Some states facing more shutdowns as number of virus cases rise
NEW YORK — The U.S. is expected to begin its COVID-19 mass vaccination program within days. By the numbers, it can’t come soon enough.
With about 4.3% of the world’s population, the United States has seen over 20% of its reported coronavirus cases and over 18% of its deaths, according to Johns Hopkins University. 1,533 Americans died of COVID-19 on Monday.
Experts say we’re in the midst of the anticipated post-Thanksgiving rise in cases — and the blowback could be severe. New York may face another shutdown, with restaurants the first to feel it.
“We can expect, in the next couple of days, new restrictions,” New York Mayor Bill De Blasio said as he briefed the media Tuesday. “We want people to have their livelihoods. We want people to have their jobs, obviously, but we’ve got to stop this new surge that we’re facing.”
That sentiment from the mayor of America’s largest city mirrors the reality across much of the country.
North Carolina is imposing an overnight curfew for restaurants, bars and retailers starting Friday, as COVID-19 numbers in the state hit new highs.
“I think it’s pretty clear that the later in the evening you go, the larger some of these gatherings can be,” said Gov. Roy Cooper.
The state of Texas is offering 15-minute rapid-tests to small business employees in several cities.
‘CA Notify’ is the latest initiative in California; an app that can let users know if they may have been exposed to the virus, while a somewhat controversial stay-at-home order remains in effect in San Diego County.
“We’re in the fight one more time to try and get this thing under control,” said county supervisor Nathan Fletcher.
In spite of the science, there are many incidents of rebellion. George’s Tavern in East Carondolet, Illinois is among the latest to be stripped of its food and liquor licenses for defying an order to shut down. Proprietor Juan Gillam feels he’s being unfairly targeted by the state.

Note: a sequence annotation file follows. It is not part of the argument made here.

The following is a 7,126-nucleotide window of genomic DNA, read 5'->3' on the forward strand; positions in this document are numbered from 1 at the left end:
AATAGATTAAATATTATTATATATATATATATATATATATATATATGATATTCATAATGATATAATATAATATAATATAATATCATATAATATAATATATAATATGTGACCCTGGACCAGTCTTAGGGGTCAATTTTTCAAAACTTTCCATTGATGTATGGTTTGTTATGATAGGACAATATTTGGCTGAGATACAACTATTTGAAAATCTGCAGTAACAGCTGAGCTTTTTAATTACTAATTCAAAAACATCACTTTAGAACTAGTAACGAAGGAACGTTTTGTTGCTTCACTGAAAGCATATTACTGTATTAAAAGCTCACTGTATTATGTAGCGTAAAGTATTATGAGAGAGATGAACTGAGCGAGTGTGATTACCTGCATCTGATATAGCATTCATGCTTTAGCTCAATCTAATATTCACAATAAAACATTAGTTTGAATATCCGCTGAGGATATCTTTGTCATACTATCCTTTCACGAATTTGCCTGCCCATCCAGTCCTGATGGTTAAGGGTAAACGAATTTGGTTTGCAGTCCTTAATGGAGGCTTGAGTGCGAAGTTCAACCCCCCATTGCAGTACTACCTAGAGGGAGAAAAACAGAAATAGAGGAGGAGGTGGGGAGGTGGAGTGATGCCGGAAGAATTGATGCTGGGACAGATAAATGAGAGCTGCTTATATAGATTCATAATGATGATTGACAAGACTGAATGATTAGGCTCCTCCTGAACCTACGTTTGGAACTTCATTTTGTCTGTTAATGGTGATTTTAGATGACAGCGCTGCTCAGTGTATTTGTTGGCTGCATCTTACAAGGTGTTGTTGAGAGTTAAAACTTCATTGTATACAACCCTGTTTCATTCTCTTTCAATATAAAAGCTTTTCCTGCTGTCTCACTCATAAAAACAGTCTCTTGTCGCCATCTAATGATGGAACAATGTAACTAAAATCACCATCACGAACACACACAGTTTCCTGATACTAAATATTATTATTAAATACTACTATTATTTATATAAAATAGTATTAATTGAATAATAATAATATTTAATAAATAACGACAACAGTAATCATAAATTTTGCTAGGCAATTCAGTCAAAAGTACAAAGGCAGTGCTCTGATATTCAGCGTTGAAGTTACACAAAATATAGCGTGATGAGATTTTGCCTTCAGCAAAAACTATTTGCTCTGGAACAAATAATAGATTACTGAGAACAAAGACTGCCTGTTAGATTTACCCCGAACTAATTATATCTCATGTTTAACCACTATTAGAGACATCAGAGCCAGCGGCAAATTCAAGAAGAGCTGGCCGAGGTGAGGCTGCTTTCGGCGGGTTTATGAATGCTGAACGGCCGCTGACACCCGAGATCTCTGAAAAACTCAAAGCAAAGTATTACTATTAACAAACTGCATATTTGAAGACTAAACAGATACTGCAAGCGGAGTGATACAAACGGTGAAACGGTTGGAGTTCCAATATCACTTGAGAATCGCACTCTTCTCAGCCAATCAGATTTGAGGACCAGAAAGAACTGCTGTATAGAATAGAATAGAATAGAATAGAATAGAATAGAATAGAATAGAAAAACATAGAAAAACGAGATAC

“I’m tired of it,” he told NewsNation affiliate KTVI. “It’s been nothing but harassment.”
It’s a small-town version of the standoff that brought a massive protest to a tavern on Staten Island, New York, in a neighborhood where COVID-19 infections are spiking. The manager of Mac’s Public House was arrested last week. When he was found to be back in business Sunday, he was arrested again, but not before allegedly attempting to flee from police — a pursuit that left a sheriff’s deputy with two broken legs.
Through it all — the social disruptions, economic hardships and general frustration — come constant reminders from scientists and politicians to hang in there.
It’s a message repeated by Dr. Anthony Fauci at The Wall Street Journal’s CEO Summit Tuesday.
“The ultimate goal,” he said. “Which we’ve done with other infections, like smallpox, like polio, like measles, is to get such a large proportion of the population vaccinated that you essentially eliminate the particular pathogen from society.”
Dr. Fauci still doesn’t believe we’ll ever fully eradicate the coronavirus, but he said, a vaccine that’s 94% effective and developed in record time is about as good as we could ever have hoped for.